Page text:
Less Than Half of HR Leaders Rate Their Programs as ‘Good' or ‘Excellent'

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By Martin Berman-Gorvine

March 11 — Only 5 percent of HR leaders rate their organization’s HR and talent programs as “excellent,” and 34 percent rate them as “good,” according to a report, “Global Human Capital Trends 2015: Leading in the new world of work,” by New York-based Deloitte Consulting LLP.

The report, released March 4, drew on interviews with more than 3,300 business and HR leaders from 106 countries, 16 percent of whom hailed from North America.

At the root of the problem, according to Josh Bersin, principal and founder of Bersin by Deloitte and one of the report's authors, is an outdated focus by many HR professionals. “Many HR practices are not necessarily aligned with the business problems companies face, so they have a tendency to create ‘programs' that aren’t necessarily driving the impact leaders want,” he said in a March 11 e-mail to Bloomberg BNA. “It’s very hard to recruit, lead, manage and develop people in today’s competitive environment, and the old fashioned ‘HR generalist' skill set is not enough.”

“We think HR teams have to re-focus their internal skills, do a much better job of aligning with the business and take more risks with innovative new solutions and technologies,” he added.

‘Softer' Areas Are Top Priorities

Of the six “key findings” of the Deloitte report, the first is that “ ‘softer' areas such as culture and engagement, leadership and development have become urgent priorities.” For example, half of the survey respondents said culture and engagement are a “very important” issue, almost double the proportion who said so last year.

“The job market is now very dynamic, and highly skilled people can find jobs easily—so companies who don’t engage and excite people are losing top engineers, scientists, sales people, etc. to others,” Bersin said. “Big manufacturing companies are losing engineers to other large organizations, so they have to focus on the job environment, work environment and management environment. Leadership, learning and improvements to performance management are part of the solution.”

The second key finding is that leadership and learning have risen sharply in importance in respondents' eyes in the past year, with 32 percent more this year than last rating them as “very important,” while “only 6 percent of companies feel fully ready to address their leadership issues, only 10 percent feel comfortable with their succession program and only 7 percent have strong programs to build millennial leaders.”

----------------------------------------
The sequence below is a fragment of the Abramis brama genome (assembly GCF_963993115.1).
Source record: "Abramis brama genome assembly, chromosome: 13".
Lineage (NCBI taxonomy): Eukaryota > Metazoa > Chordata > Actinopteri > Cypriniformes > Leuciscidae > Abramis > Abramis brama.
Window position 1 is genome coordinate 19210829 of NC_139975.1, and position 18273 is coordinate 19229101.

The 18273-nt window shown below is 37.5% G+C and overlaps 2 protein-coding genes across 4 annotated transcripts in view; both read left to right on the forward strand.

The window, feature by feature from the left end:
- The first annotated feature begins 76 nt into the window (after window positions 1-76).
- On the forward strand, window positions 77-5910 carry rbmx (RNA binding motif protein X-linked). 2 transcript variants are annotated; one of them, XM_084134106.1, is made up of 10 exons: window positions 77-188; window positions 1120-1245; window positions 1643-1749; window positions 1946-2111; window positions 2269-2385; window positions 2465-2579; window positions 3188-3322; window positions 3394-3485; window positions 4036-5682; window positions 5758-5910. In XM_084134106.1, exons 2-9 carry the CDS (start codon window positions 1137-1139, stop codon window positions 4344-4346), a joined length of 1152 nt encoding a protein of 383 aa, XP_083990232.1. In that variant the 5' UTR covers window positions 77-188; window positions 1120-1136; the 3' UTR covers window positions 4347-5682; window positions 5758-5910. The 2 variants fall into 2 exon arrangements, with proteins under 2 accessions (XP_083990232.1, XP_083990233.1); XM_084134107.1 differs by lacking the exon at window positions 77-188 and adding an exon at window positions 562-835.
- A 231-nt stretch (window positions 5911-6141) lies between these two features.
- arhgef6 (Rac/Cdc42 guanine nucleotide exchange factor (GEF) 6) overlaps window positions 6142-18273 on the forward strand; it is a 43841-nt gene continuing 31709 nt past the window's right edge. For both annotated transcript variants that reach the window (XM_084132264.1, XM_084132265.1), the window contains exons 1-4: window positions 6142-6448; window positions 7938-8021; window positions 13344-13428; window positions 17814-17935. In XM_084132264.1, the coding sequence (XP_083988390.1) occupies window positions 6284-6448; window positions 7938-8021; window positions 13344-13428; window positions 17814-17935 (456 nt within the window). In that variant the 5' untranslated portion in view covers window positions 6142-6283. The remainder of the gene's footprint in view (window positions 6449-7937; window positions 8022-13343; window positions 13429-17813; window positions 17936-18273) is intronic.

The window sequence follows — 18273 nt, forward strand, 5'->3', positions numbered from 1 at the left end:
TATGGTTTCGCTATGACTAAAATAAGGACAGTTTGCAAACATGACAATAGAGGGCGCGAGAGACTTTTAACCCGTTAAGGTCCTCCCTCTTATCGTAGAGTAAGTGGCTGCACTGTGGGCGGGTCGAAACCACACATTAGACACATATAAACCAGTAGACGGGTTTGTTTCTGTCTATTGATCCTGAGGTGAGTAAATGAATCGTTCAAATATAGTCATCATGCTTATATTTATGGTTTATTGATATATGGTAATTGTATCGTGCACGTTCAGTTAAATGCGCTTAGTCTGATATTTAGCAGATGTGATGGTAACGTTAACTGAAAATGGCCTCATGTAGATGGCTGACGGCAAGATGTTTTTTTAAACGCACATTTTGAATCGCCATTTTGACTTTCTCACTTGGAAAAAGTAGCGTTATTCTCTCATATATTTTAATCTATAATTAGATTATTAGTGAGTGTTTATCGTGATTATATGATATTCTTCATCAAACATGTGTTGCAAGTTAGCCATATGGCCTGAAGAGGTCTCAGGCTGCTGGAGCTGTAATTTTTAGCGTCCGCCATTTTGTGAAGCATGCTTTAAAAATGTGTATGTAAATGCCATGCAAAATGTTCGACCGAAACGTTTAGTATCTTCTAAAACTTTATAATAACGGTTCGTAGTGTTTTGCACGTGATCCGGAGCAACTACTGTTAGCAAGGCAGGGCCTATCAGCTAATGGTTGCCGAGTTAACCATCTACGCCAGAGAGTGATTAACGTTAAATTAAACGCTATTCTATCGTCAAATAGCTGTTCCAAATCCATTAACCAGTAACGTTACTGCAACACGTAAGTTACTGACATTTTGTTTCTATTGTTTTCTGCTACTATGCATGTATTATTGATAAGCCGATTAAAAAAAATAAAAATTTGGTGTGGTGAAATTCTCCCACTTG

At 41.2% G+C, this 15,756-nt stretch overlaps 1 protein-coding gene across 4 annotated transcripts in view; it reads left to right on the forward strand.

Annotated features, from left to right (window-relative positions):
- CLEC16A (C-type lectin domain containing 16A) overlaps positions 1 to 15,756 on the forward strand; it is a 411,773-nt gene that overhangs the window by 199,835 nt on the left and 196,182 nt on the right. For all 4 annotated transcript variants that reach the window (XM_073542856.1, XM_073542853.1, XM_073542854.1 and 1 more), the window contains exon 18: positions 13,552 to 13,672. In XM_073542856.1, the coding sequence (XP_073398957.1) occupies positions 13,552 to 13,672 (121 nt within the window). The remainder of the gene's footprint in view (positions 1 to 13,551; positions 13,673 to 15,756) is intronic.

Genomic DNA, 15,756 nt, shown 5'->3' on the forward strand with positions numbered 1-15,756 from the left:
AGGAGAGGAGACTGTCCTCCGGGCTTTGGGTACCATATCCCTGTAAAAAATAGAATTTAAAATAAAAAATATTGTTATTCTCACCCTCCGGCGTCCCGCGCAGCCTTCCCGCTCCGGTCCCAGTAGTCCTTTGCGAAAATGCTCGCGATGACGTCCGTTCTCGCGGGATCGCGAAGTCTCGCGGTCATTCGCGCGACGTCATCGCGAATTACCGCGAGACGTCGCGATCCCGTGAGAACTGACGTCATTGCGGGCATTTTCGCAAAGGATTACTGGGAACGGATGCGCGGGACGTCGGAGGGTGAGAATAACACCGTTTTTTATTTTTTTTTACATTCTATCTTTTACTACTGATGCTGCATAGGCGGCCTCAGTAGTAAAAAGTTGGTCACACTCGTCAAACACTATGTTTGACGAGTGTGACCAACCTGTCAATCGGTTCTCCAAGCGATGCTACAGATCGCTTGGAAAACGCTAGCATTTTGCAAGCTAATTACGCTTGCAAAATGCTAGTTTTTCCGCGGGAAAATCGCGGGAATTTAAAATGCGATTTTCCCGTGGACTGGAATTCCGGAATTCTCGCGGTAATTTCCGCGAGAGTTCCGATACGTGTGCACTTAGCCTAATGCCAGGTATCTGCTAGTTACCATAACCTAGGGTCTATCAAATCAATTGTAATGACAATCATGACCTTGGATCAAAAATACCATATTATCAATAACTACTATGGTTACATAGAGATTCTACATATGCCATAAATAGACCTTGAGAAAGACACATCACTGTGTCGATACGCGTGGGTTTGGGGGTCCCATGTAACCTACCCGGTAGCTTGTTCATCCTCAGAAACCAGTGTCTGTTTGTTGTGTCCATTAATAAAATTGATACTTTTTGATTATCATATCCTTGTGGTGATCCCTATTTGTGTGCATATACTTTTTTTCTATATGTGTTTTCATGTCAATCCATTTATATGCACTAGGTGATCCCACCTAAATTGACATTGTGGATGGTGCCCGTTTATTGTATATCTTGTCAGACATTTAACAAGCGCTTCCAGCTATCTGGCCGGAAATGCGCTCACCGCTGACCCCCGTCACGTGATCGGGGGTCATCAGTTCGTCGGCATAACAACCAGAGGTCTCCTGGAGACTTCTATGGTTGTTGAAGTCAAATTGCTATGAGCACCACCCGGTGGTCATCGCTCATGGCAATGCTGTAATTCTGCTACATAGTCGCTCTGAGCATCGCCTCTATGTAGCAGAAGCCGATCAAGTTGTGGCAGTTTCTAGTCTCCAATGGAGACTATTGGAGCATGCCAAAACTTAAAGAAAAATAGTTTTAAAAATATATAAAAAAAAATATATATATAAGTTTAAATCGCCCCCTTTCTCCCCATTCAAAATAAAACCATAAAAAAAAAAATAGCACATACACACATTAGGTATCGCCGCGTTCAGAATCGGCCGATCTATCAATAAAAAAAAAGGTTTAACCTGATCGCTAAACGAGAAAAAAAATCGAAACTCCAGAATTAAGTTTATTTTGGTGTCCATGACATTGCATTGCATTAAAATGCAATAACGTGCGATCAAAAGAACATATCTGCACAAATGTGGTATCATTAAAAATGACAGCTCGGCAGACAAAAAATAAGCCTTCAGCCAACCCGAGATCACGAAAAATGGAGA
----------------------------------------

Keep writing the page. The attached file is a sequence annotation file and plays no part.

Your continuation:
“Leadership takes a continuous multi-year investment, coupled with direct involvement by business leaders,” Bersin said. “It demands top-level support by executives, with executives spending time on leadership; it requires development at all levels (from first-line up to senior executive); it must include developmental assignments as well as coaching and self-assessment, not just ‘training'; and it must include a leadership ‘model' which describes what leadership expectations are. Companies that are good at this make multi-year investments, have senior HR leaders involved and have deep executive involvement. When the program is just a bunch of ‘courses' it rarely sticks or drives significant value.”

As for learning, he added, traditional corporate video instruction “is pretty dull and boring” compared with the new world of massive open online courses and YouTube videos, so an overhaul is called for.

The four other key findings in the Deloitte report are:

• HR departments and the skills of HR professionals “are not keeping up with business needs,” leading HR professionals to give their teams a “C-minus” while non-HR business leaders rated them a “D-plus.”

• While HR departments are spending more on technology (a 4 percent rise from 2013 to 2014), it's not clear that they're getting the results that would justify the increased outlay.

• “Talent and people analytics are a high priority and a tremendous opportunity, but progress is slow,” with 35 percent of survey respondents saying that HR analytics are “under active development” in their departments, up just 2 percent from last year.

• Close to three-quarters of respondents think their work environments are too complex and simplifying them is urgent, and yet “HR is part of the problem.”

 

To contact the reporter on this story: Martin Berman-Gorvine in Washington at mbermangorvine@bna.com

To contact the editor responsible for this story: Simon Nadel at snadel@bna.com

The report can be accessed at http://d2mtr37y39tpbu.cloudfront.net/wp-content/uploads/2015/02/DUP_GlobalHumanCapitalTrends2015.pdf.